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|14 reviews in total|
The basic story is that the beautiful actress Leonor Benedetto plays a
sheltered heiress, who because of her infirmity, is still unmarried.
She is the only child of wealthy parents,but her father is not always a
man of honor in his business dealings as he shows when he steals the
invention of one of his workers,actor Frederico Luppi, and cheats him
out of the great wealth that could have been his.
Frederico's character is married to a young, frivolous woman who aspires to have all the luxuries that wealth can buy, and she treats her husband with contempt since he has failed to give her the life she wants.
Frederico plots revenge on his former employer and begins to woo his daughter a la Cyrano de Bergerac, and the lonely Leonor responds to his romantic overtures. Unfortunately, Frederico's plan goes awry when he falls deeply in love with Leonor and she with him.
The ending of the series is rather sad, as Leonor thinks he is dead after he has a terrible accident, and she marries another man who helps her raise Frederico's son. Frederico, badly scarred and homeless,now becomes a beggar who now can only catch glimpses of the woman he loves and his child by occasionally peering over the wall of her home. Then he disappears from sight as he begs for money and responding " Dios se lo pague"(May God repay you) to any one who gives him money.
*** This review may contain spoilers ***
I have to agree that both Greta Schacchi and Jimmy Smits were emotionally passive in this movie. Perhaps that is why Vincent D'Onofrio seemed to overpowering the other two actors since he was portraying his characters emotions with a power and intensity that the other two were lacking! I never doubted in this movie that Vincent D'Onofrio's character had fallen in love with Greta's at first sight, and it was clear that he had been the de facto father of Isabel and Nestor's daughter since she was a toddler. Sam was anxious to marry Isabel and adopt her daughter legally,but it was clear that Isabe;'s fears and cultural mores were making her ashamed of not remaining faithful to the emotional distant husband who had chosen to remain behind in Cuba rather than be with his family. Isabel and Nestor's marriage was dysfunctional as the marital scenes in Cuba show--- Nestor consistently put politics above his family and their safety! Ithink if Isabel had followed her heart and thought of her emotional needs, then she would have chosen Sam,but she let a combination of pity,duty, and the fear of gossip in the Cubam community to make the choice for her. If it had been me, I would have married Sam the first time he asked me, welcomed Nestor back, and allowed him access to his daughter, but would have made it clear that my new life was in America and I had no desire to return to either Nestor or back to Cuba! The main reason that the movie failed was that every woman left the movie thinking "What an idiot!" about Isabel's choice.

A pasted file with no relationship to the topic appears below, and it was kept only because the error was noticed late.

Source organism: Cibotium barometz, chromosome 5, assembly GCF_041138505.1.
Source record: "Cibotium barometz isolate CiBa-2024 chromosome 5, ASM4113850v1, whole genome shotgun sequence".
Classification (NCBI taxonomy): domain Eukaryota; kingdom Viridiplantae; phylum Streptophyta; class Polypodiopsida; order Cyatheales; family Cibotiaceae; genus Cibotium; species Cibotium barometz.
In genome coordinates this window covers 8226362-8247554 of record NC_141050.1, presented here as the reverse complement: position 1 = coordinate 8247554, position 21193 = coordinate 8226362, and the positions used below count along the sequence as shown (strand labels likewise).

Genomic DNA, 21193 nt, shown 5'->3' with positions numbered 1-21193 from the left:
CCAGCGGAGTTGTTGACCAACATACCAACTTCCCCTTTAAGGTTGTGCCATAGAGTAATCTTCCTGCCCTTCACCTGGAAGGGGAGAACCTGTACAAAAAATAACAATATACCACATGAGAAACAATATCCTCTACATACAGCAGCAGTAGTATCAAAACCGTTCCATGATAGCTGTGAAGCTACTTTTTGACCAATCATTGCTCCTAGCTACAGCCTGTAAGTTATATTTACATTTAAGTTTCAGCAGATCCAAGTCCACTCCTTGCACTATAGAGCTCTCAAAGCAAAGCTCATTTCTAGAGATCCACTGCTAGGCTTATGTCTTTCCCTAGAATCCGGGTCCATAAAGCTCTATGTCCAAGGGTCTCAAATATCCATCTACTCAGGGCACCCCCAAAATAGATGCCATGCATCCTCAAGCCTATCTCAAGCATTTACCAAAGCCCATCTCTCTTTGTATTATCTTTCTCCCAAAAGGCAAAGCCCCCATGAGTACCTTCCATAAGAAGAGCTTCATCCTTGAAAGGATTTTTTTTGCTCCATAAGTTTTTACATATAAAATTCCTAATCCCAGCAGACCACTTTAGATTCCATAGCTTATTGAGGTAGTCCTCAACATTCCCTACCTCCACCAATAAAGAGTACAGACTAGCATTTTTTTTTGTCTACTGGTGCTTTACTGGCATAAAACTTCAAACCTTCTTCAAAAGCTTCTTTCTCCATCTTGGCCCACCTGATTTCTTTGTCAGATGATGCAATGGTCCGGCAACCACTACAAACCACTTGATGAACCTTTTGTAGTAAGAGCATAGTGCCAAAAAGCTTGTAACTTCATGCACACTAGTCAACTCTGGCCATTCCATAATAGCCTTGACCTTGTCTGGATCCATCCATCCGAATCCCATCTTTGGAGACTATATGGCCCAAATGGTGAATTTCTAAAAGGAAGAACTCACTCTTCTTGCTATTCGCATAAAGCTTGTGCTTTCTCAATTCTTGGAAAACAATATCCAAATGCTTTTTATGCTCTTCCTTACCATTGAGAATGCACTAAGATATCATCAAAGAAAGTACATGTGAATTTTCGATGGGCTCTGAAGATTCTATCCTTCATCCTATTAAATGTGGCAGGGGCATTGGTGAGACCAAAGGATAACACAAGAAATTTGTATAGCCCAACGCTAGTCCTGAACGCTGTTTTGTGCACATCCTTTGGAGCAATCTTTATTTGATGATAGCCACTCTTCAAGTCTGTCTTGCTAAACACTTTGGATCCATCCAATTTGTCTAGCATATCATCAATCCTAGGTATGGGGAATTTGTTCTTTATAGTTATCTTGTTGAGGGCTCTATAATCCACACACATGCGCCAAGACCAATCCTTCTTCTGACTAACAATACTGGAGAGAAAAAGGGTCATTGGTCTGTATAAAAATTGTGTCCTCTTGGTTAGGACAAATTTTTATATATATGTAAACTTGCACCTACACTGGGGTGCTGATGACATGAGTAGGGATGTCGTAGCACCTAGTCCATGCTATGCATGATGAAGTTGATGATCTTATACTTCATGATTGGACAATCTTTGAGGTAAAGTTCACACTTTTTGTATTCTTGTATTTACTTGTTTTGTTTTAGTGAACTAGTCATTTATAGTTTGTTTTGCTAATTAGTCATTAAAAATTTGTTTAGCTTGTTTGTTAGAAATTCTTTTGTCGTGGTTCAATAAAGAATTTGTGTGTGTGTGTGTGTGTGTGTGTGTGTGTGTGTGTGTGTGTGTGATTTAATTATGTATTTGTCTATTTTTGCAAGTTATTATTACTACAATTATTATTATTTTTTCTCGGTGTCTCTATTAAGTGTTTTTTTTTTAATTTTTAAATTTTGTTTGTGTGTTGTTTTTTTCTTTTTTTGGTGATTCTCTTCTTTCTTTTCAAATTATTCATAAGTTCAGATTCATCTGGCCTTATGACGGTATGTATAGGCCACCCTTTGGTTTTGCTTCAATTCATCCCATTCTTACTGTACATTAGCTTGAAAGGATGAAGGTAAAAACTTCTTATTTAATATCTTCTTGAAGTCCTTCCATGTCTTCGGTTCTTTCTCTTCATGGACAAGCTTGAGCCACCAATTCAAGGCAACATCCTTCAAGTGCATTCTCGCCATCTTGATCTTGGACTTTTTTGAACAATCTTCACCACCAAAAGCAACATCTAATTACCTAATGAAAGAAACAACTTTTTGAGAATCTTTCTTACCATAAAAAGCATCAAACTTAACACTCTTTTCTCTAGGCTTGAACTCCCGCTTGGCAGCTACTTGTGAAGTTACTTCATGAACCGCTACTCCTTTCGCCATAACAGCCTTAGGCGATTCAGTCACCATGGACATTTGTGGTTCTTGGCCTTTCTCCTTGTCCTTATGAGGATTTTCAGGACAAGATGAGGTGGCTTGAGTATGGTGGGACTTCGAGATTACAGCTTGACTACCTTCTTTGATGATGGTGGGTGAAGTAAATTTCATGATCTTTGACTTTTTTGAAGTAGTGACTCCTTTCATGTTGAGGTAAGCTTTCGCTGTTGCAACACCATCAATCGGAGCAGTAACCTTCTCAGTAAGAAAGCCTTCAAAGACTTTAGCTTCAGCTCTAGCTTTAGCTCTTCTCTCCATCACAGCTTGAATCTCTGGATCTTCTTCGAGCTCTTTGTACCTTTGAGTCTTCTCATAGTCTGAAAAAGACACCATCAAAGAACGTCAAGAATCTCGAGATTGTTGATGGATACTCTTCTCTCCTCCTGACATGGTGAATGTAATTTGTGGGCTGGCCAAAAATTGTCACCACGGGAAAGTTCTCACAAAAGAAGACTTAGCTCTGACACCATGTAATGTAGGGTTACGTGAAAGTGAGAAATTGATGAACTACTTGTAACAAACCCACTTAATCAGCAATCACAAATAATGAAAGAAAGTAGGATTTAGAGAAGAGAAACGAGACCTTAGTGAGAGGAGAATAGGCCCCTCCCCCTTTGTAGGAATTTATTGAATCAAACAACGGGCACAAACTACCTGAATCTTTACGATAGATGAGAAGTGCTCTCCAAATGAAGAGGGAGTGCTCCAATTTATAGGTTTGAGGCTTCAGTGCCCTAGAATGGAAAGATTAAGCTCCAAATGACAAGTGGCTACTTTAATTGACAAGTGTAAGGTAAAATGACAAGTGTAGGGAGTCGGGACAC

Vincent D'Onofrio was wonderful in this film! I Have heard him referred
to as a "simple" fisherman, but, on the contrary, I found him to be the